Science has always been a bit of a mystery.
My Christmas present from Ruth’s parents (Tom and Dot) came with strings attached. Well, not real strings like a puppet but conditions. I was required to understand how it worked and write up an explanation. I suspect this was in response to my stupid questions over the years. As a physicist I suspected Dot could explain the mysteries of the universe for me. I started the Ask Dot routine many years ago with “Why doesn’t the electricity fall out of the holes when you take a plug out” (frankly, I am not sure about her response and this still worries me). She quickly accepted that her eldest daughter had married an idiot and has since tackled many such questions.
Anyway, back to the gift. It is called an Impossible Balancer and was featured in the BBC programme QI in January last year. If you are going to click on the link and watch the clip I will be very offended if you don’t come back. I can wait.
It probably hasn’t escaped your notice that it is almost five months since Christmas and I haven’t responded yet. In my defence, we were away for the holiday so didn’t get the present until January but I accept that my homework is long overdue. I delayed until I could devote enough time to this to understand the science involved. I know it will come as a shock but I am not a proper scientist, unless mixing cocktails counts. When I was eight I had a book called something like 100 Amazing Facts. I figured this was enough to see me through and further study was probably over doing it.
I don’t even have an ology
My only proper excuse for my lack of knowledge is the school timetable from forty years ago. Both Physics and Chemistry were scheduled straight after PE. The science labs were on the third floor of the building. By the time I had slogged round a cross country course or flopped over like a beached Olga Korbett for an hour I was good for nothing, never mind hauling a huge holdall (so called because it had to hold all the contents of WH Smiths as well as smelly trainers) up to the top floor and actively participate in a class. As a result, unless it involved actually setting fire to stuff, my interest tended to wander. I scraped a C at Physics O level (probably the equivalent to a degree these days) but Chemistry was unceremoniously dropped as soon as I got the chance.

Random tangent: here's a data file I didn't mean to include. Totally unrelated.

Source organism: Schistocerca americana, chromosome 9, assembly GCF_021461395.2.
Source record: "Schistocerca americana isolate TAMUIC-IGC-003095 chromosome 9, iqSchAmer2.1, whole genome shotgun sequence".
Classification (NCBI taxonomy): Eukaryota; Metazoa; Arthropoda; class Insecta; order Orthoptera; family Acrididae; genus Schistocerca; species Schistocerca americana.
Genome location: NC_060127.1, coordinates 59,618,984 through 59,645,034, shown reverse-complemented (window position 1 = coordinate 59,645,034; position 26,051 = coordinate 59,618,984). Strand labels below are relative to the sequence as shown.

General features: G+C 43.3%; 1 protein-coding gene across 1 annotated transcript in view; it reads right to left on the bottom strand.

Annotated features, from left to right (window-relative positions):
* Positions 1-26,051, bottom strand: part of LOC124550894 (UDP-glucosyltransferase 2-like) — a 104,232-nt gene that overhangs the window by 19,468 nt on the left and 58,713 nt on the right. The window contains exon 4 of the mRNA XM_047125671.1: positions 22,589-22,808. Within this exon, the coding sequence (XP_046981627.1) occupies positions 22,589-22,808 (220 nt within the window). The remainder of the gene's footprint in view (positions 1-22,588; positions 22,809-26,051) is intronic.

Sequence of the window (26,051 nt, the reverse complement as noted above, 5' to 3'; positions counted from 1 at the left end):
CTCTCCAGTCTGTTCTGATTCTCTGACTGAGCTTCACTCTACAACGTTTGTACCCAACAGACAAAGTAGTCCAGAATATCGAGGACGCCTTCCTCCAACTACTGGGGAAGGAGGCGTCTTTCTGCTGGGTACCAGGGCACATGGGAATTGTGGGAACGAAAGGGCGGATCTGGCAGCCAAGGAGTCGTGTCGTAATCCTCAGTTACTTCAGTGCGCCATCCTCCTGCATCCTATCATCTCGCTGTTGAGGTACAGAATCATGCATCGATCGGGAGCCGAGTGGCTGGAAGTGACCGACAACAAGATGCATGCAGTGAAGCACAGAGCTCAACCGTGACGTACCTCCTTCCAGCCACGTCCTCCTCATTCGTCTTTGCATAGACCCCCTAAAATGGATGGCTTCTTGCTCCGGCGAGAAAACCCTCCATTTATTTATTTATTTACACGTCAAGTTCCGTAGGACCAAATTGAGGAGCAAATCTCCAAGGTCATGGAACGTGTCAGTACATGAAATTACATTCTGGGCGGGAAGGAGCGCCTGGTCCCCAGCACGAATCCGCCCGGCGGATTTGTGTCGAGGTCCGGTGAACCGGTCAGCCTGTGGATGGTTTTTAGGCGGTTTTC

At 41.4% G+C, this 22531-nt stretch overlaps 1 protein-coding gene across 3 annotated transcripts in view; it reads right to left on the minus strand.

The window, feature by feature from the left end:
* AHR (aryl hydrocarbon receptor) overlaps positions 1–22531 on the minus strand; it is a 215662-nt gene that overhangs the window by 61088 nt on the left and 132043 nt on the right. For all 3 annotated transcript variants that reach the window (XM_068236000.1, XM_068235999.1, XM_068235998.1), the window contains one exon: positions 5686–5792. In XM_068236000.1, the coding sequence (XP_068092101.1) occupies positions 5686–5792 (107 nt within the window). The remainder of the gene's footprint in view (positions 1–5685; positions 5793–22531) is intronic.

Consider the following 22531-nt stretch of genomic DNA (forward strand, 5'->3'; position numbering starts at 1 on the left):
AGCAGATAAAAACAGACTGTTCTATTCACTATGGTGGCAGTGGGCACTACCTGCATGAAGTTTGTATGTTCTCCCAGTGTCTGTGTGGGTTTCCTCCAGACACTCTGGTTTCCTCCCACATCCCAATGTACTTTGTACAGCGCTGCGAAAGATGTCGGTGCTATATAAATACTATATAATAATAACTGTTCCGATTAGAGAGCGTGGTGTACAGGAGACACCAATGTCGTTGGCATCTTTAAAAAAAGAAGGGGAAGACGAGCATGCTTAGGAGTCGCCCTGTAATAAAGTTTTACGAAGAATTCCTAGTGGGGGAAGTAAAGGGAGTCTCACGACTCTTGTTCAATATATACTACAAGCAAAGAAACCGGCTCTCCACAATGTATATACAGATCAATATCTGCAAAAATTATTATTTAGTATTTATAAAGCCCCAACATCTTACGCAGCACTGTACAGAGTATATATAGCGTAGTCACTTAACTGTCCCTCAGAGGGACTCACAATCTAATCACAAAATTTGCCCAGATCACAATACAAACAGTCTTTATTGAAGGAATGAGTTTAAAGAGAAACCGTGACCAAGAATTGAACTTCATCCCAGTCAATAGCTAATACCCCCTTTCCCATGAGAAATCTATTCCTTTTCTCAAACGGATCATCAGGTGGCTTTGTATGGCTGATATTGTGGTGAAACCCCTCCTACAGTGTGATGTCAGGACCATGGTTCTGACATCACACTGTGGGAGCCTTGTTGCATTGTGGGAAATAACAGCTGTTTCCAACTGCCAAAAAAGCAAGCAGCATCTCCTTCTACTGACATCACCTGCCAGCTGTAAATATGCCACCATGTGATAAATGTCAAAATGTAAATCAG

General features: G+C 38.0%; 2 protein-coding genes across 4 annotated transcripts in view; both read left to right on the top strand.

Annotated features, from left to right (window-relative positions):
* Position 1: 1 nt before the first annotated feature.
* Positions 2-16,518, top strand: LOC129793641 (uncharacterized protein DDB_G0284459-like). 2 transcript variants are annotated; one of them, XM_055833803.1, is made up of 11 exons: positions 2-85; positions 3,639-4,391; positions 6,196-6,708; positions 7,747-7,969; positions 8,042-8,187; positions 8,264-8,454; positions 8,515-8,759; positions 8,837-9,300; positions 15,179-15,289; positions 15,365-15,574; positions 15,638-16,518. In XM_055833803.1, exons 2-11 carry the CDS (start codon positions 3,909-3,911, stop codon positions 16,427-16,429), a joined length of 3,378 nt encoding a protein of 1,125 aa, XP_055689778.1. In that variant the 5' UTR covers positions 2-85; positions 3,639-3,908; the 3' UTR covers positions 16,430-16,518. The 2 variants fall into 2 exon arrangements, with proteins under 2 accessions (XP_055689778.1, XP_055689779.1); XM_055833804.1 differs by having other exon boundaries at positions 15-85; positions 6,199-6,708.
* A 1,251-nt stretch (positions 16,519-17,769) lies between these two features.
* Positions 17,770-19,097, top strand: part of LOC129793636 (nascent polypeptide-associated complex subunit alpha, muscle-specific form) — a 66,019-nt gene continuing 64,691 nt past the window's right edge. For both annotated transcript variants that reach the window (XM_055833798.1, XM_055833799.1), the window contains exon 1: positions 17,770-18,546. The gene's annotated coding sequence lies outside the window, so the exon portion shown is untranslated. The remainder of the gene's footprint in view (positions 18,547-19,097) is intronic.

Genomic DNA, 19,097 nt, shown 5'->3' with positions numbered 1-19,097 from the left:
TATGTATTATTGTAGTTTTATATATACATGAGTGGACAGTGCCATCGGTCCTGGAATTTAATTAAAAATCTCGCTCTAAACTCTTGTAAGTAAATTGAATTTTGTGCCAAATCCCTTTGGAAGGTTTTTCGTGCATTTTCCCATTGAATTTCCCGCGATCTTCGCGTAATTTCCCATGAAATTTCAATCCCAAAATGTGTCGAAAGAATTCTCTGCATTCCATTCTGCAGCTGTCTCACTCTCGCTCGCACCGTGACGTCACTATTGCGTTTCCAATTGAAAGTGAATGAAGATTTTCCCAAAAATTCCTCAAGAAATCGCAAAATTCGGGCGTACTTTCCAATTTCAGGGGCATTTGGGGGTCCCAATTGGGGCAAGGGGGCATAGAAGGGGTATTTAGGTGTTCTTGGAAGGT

During the intervening forty years I have often thought that I should plug the gaps in my knowledge. However, a bit like cleaning the oven, I acknowledge that other people do it, it would improve my quality of life but somehow never comes to the top of my list of fun things to do next.
So, given the obvious lack of scientific background to work it out for myself, the obvious thing is RTFM. My IT background and gender obviously prevents me from reading instruction manuals of any kind. However, this one is just one, quite small piece of paper. How hard could it be? The answer would appear to be quite a bit. The next step, as with any problem was Google. I was quickly immersed in research papers from various universities. To give you an idea what I was up against, here is an extract from Motion of the Tippe Top Gyroscopic Balance Condition and Stability
Takahiro UEDA∗, Ken SASAKI† and Shinsuke WATANABE.
A loaded sphere (eccentric) version of the tippe top. The center of mass
O is off center (S) by distance a. The tippe top spins on a horizontal table with
point of contact P. Its axis of symmetry, Oz, and the vertical axis, OZ, define a
plane Π, which precesses about OZ with angular velocity Ω(t) = (0, 0, Ω). OXYZ is
a rotating frame of reference with OX horizontal in the plane Π. The height of O
above the table is h(θ) = R−acosθ, where R is the radius. The position vector of
P from O is XP = (XP,0,ZP), where XP = dh and ZP = −h(θ).
This is a 51 page document and, to be honest, I’m not sure they understand it either. So, on the grounds that I won’t get away with putting it down to magic (I’ve tried that in the past and it doesn’t work, especially in A level Economics exams), here is my idiot’s guide.
The scientific bit!
As the explanation in the box says, the most important feature is that the centre of mass does not sit in the geometric centre of the top. In other words, when you spin the top it gets a bit of a wobble on (just like me!).
Rather than spinning on a single spot, the top will slide in a circle, usually falling off the kitchen worktop. However, with practice, this can be controlled. The point where the top spins creates friction with the surface, creating a twisting force that we scientists call torque (as opposed to speaking which we call talk). Now the clever bit. Because the centre isn’t the centre (see above and try to keep up), the side of the top will be pulled down and it will spin on its side. The pointy bit is no longer rotating about its axis but spinning sideways.
As the pointy bit slows down (friction) it will touch the work surface, exerting more friction which in turn increases the torque. This is enough to lift the top and flip it onto the pointy bit. Inertia means that the top still wants to spin but, as it is now upside down (on the pointy bit) it will spin in the opposite direction.
I could have spun this out to 51 pages but I am not a proper scientist.
I am visiting Tom and Dot tomorrow so need a good question to ask. I think a glass of wine will be needed to come up with a good one. After all, it’s science innit.by